The maximum possible turbo under load on just one core also remains the same at 5.0 GHz. It has been the only turbo that has been communicated at Intel for years. Here and today, where the difference in the turbos for the partial loads of two to eight cores applies, this procedure comes into its own, because now the new CPU should be advertised exactly above it.

Intel Core i9-9000 Coffee Lake Refresh

With various tools and information stored in the BIOS, the individual clock steps of each CPU can always be found out in the end, so that Intel's classified behavior was doomed from day one. It shows that the differences are between 0 and 300 MHz depending on the partial load.

Core i9 turbo levels with load from eight cores (8C) to one core (1C)

If you configure the new Core i9-9900KS like the 9900K, you get its properties. It starts with the beat and continues approximately with the power consumption in everyday life. The tendency is even to the disadvantage of the new model: 10 watts more power consumption is not the world at over 200 watts, but the new processor is by no means more energy efficient in this mode. However, this is due to the factory configuration, which is designed for the higher clock, and the calculation works: brought to the level of the KS, the 9900K consumes slightly more than the 9900KS.

The TDP, clock and turbo-critical question

The KS also remains the same: How it ends up in the user's PC depends largely on how the BIOS and thus the motherboard manufacturer implements Intel or its own standards. According to the official Intel specification (PDF document, page 102), the S processor family and thus the desktop continue to say that the turbo clock may require electrical power for a short period of eight seconds, which the TDP by a factor Exceeds 1.25.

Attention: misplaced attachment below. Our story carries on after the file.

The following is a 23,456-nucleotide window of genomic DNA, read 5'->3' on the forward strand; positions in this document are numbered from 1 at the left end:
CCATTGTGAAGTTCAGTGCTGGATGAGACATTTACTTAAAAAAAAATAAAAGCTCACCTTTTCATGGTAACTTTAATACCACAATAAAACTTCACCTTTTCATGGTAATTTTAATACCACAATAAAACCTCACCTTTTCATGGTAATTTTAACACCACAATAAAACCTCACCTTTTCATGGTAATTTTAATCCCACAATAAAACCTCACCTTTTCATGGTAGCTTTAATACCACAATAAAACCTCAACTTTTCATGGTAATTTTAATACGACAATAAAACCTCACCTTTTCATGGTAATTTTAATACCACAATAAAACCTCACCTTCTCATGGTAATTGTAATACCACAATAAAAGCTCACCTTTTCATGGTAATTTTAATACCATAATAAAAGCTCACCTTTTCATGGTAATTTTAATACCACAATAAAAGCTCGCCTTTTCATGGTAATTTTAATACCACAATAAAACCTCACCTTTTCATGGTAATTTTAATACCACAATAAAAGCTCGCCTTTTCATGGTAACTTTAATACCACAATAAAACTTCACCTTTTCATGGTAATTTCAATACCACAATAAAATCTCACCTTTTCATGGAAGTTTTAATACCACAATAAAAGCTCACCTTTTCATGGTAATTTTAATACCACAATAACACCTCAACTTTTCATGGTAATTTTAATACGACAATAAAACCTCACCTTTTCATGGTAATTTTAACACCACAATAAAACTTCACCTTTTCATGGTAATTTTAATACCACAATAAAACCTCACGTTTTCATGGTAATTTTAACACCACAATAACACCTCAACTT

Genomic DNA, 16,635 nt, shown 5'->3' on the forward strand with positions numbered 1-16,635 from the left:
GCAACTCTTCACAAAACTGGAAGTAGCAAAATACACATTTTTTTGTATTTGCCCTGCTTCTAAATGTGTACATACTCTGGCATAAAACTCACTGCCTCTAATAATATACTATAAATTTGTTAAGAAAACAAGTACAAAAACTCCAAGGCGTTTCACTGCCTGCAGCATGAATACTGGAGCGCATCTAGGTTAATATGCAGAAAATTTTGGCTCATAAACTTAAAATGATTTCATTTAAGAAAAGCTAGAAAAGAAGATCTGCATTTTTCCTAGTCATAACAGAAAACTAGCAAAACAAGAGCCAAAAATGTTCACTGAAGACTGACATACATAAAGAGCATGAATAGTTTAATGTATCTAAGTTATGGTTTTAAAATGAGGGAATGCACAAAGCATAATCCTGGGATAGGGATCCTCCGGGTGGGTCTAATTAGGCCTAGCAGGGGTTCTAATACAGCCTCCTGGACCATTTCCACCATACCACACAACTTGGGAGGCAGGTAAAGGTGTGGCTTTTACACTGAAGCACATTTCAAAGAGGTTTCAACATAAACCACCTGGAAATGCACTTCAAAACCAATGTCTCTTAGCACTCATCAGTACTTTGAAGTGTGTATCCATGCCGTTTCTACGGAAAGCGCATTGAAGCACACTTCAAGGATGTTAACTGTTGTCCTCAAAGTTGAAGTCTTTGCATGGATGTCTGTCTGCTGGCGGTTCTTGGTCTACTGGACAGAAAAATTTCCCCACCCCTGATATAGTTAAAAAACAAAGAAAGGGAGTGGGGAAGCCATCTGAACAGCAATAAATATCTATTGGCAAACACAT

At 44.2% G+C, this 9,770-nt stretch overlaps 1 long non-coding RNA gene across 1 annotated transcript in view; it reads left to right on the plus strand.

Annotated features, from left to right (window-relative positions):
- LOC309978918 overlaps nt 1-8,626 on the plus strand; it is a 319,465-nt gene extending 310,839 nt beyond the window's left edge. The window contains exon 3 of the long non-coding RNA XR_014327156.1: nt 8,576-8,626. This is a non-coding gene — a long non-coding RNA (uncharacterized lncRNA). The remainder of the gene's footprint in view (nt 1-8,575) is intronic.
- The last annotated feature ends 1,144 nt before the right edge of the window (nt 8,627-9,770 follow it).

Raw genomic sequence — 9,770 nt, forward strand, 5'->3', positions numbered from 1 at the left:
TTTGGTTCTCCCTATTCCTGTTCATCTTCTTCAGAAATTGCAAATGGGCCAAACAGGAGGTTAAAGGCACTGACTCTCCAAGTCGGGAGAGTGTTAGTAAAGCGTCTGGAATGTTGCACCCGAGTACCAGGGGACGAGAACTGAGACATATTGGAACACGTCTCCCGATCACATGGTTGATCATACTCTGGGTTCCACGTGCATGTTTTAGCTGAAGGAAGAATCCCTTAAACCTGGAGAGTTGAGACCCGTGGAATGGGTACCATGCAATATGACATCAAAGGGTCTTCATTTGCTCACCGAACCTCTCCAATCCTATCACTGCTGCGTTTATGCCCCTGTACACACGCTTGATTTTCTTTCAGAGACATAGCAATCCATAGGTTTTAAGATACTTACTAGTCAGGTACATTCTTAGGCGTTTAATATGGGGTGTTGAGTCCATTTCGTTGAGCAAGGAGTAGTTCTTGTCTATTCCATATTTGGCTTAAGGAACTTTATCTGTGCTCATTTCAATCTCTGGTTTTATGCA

Turbo specifications according to the Intel specification
Turbo specifications according to the Intel specification (Image: Intel)

In the BIOS, this specification is often divided into the limit value Short term and Long term, is ignored by many gaming motherboards in the default state at all and is raised to values ​​of 999 or 4096 watts – and for an unlimited period of time. As a result, a 95-watt processor can easily draw 160 watts, but it becomes much more visible with 65- and 35-watt processors, where the differences between limitation and no limit are very clear.

TDP with no limit for maximum performance
TDP with no limit for maximum performance

BitcoinMinersHashrate has already addressed the problem in several articles and has always measured the fast Intel eight-core CPUs with a fixed limit since the test system was updated in summer 2019. The Core i9-9900KS is also measured in this way, because the new TDP upper class of 127 watts set by Intel results in a remarkable 158.75 watts with the factor 1.25. The previous 95-watt models of the upper class, on the other hand, are officially only specified with a maximum of 118.75 watts – that's 40 watts difference in the official turbo.